a love letter to Galway

country roads, take me roads, to the road, where I’m a road 

Time and again I have thought about how this blog (meant to clarify the IFSA-Galway program/NUIG to interested students) has morphed into a reflective space where I talk about emotions and spice bags. I’m not overly repentant about the tangents I trekked down, but if you’re a prospective traveler or student who wants more specific info about Galway-town and/or the university, feel free to reach out. In the meantime, things are about to get a wee bit sappy so read at your own risk.

In a couple days I’ll be cozying up at home with my family back in the Pacific Northwest, eating my fill of holiday cookies. Until then it’s packing, valiantly stretching my last few bits of food, and saying goodbyes—a whole lot of them. I figured I would write out some thoughts in an abstract letter dedicated to this semester and the people, places, and things which made a lasting mark on who I came to be here. [I’ll be referring to Galway as a person because any place with grass this green has to be alive]


Dear Galway,

I’ve never written a love letter before so this is a first for me… hope it doesn’t come off awkward or forced. You know that moment in the movies where character A says, “I love you,” and the character B says, “I know,”? Yeah, well, I feel like you already know, you saucy, windy minx.

I digress…

It wasn’t all clovers and honey, Galway—it was equal parts stress and sweat and mold and tears and a bit too much wasted produce, *I maintain that it does go off faster here, but yes, let the food waste police crucify me here and now.

The Miranda who landed here in September without a euro to her name or a familiar face in sight would laugh out loud if she stumbled across this letter. Laugh and maybe cry a bit, knowing just how well things would turn out. She didn’t know how strong she was but you taught her that. From September to October, November to December, four months passed and in the scheme of things that isn’t much at all. But four months isn’t exactly small potatoes—or spuds, as some might call them here—in the life of a student and a writer who feels a bit too much sometimes.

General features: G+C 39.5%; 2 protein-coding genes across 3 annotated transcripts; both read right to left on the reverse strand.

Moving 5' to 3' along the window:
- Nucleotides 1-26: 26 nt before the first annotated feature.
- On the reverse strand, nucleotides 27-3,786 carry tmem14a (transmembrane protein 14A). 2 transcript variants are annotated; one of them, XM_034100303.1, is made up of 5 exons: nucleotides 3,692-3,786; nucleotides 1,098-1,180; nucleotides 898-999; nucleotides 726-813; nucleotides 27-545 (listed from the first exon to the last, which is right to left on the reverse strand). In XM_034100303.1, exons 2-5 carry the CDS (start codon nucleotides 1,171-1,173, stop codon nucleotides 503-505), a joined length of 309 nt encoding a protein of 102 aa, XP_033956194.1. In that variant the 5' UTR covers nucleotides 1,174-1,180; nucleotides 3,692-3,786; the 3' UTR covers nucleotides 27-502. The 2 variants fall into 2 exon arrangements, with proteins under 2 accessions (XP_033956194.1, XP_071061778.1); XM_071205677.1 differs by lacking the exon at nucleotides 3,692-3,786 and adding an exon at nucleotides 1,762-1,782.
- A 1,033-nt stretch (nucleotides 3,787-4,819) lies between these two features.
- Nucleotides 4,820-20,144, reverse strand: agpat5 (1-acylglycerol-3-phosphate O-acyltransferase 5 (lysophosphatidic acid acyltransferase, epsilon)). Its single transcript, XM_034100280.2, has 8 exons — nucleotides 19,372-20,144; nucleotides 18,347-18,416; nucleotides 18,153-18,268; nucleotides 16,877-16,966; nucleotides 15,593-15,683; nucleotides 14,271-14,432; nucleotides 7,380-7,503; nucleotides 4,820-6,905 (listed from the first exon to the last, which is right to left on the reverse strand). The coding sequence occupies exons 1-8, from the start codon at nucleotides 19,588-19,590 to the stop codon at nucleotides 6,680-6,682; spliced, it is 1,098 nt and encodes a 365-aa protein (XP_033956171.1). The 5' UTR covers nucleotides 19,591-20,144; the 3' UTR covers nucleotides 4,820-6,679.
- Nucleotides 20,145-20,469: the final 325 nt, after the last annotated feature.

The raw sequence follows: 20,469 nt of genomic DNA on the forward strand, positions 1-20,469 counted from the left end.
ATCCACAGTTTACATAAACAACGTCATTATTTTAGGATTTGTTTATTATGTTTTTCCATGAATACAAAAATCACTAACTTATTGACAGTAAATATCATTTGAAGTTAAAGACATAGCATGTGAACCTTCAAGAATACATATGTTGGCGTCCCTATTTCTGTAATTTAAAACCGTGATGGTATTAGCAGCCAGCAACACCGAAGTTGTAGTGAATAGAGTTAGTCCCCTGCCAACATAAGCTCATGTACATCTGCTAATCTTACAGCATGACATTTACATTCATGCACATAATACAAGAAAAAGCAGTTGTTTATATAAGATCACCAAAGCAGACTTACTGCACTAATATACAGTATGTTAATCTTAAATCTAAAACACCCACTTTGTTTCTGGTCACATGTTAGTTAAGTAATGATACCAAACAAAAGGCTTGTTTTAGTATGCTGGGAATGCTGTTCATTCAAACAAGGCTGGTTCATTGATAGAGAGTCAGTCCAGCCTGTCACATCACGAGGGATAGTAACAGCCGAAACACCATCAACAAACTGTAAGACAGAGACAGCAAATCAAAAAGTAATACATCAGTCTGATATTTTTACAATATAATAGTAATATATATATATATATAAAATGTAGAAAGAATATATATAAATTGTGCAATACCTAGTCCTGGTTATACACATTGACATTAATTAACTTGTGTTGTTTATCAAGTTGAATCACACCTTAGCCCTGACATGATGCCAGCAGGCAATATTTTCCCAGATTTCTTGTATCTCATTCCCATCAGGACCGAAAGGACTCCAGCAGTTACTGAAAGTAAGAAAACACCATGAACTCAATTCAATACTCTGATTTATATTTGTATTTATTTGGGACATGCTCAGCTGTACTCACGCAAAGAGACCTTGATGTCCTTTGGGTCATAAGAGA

Scattered yet grateful, unhinged yet at peace, I am ready to get on an airplane and step into Christmas and try and fail to explain my semester to my relatives. I am beyond excited to hold my dog and eat home cooking and fall into familiar habits, but I am also terrified; there is no way I can accurately condense the time spent here into some elevator-pitch about how study abroad changed me, but it did. It did, it did, it did. I have to believe that. This is starting to sound cloyingly poetic and part of me can’t tell if I’m just trying to make it something more than it was. All I am attempting to do is write from a place of truth, so, woop there it is.

I don’t love endings but I do relish a good, hopeful, ambiguous, semi-conclusive conclusion, so I’ll leave it at this:

Galway, most of what I wanted to say is thank you. Thank you for teaching me

about rain and what a gift it is to feel dry,

that cheap chips are nothing but a vehicle for garlic sauce,

what burning peat smells like,

how to be a human who cooks for herself and goes to class and also has fun,

how the Irish sky can look like butter,

how to be kinder to myself,

how to successfully get lost, and

how to find home again.



signing off